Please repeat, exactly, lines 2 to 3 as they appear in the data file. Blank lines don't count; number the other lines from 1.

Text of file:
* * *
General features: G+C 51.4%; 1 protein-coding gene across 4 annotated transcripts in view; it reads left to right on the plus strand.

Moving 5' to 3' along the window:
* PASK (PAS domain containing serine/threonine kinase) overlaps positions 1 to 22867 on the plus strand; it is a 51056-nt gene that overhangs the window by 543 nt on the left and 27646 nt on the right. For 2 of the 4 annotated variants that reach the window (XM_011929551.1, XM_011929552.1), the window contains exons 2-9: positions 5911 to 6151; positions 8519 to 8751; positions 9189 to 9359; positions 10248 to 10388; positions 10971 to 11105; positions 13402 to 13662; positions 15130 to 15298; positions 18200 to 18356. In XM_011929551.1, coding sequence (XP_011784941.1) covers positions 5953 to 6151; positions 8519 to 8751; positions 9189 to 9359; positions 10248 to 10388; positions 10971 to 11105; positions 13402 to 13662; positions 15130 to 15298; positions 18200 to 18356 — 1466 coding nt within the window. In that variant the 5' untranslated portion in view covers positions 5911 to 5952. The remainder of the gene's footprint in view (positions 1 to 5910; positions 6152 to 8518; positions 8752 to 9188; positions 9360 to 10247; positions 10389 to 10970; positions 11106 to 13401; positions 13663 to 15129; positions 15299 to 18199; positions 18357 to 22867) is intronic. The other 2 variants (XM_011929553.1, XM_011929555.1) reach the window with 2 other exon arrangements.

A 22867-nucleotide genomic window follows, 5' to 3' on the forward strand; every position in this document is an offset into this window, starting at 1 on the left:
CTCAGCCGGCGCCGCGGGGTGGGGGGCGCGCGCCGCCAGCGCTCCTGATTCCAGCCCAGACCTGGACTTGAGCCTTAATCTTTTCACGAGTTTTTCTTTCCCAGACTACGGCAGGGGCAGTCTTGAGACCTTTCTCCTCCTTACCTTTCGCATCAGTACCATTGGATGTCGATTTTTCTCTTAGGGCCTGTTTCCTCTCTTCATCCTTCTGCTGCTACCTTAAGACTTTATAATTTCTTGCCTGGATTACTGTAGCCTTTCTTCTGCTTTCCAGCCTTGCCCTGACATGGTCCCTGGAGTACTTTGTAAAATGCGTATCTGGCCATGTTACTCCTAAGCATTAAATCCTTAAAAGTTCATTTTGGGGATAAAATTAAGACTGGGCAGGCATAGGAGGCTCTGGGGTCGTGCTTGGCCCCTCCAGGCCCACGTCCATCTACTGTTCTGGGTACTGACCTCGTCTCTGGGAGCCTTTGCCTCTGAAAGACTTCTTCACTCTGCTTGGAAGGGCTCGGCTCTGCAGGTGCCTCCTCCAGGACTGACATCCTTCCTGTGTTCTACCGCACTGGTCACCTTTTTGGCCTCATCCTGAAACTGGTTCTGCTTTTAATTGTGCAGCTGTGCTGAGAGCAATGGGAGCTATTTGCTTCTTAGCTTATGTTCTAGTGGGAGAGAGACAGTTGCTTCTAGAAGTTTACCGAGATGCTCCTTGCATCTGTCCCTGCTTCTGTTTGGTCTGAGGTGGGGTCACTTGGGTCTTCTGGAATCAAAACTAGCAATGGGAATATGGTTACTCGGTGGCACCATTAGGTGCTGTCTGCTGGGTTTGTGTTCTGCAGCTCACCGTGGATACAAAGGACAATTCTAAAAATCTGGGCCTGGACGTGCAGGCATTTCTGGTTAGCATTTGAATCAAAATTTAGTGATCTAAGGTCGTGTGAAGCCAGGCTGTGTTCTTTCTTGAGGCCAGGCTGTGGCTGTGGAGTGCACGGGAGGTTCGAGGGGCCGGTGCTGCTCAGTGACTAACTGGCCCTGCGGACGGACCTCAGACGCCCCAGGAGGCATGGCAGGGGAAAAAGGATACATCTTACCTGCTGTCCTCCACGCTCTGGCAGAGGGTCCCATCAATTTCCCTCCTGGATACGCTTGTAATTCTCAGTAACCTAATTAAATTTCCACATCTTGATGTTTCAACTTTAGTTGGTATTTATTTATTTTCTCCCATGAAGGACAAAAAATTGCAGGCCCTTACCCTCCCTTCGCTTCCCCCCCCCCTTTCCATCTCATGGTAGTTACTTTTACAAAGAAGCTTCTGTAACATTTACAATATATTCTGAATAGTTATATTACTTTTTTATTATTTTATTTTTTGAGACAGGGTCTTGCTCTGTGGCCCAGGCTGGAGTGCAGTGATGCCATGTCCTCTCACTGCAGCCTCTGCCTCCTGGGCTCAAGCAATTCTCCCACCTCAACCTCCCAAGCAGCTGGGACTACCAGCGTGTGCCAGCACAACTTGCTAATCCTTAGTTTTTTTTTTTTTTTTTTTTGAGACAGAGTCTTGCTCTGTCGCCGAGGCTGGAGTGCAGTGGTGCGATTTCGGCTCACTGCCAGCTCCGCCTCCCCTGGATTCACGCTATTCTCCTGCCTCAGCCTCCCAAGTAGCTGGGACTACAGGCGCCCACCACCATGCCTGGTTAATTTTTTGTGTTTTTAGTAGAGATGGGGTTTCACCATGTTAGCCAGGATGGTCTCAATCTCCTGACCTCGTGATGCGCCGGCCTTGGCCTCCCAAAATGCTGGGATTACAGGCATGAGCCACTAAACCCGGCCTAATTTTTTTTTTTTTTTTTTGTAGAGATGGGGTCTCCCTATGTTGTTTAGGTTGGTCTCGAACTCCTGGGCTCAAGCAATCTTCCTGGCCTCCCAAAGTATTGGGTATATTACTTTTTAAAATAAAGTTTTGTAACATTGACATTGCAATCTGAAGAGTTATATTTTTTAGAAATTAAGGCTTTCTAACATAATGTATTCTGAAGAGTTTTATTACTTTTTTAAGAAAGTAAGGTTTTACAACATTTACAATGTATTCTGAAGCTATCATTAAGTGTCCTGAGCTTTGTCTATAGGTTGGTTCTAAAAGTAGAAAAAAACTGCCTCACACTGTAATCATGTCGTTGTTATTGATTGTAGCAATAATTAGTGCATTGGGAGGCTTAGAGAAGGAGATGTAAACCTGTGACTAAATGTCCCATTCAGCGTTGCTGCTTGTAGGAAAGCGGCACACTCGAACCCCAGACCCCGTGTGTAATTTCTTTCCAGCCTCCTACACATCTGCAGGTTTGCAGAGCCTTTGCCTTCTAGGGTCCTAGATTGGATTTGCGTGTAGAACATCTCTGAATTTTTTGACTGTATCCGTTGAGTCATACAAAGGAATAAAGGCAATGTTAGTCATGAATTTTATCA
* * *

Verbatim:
Moving 5' to 3' along the window:
* PASK (PAS domain containing serine/threonine kinase) overlaps positions 1 to 22867 on the plus strand; it is a 51056-nt gene that overhangs the window by 543 nt on the left and 27646 nt on the right. For 2 of the 4 annotated variants that reach the window (XM_011929551.1, XM_011929552.1), the window contains exons 2-9: positions 5911 to 6151; positions 8519 to 8751; positions 9189 to 9359; positions 10248 to 10388; positions 10971 to 11105; positions 13402 to 13662; positions 15130 to 15298; positions 18200 to 18356. In XM_011929551.1, coding sequence (XP_011784941.1) covers positions 5953 to 6151; positions 8519 to 8751; positions 9189 to 9359; positions 10248 to 10388; positions 10971 to 11105; positions 13402 to 13662; positions 15130 to 15298; positions 18200 to 18356 — 1466 coding nt within the window. In that variant the 5' untranslated portion in view covers positions 5911 to 5952. The remainder of the gene's footprint in view (positions 1 to 5910; positions 6152 to 8518; positions 8752 to 9188; positions 9360 to 10247; positions 10389 to 10970; positions 11106 to 13401; positions 13663 to 15129; positions 15299 to 18199; positions 18357 to 22867) is intronic. The other 2 variants (XM_011929553.1, XM_011929555.1) reach the window with 2 other exon arrangements.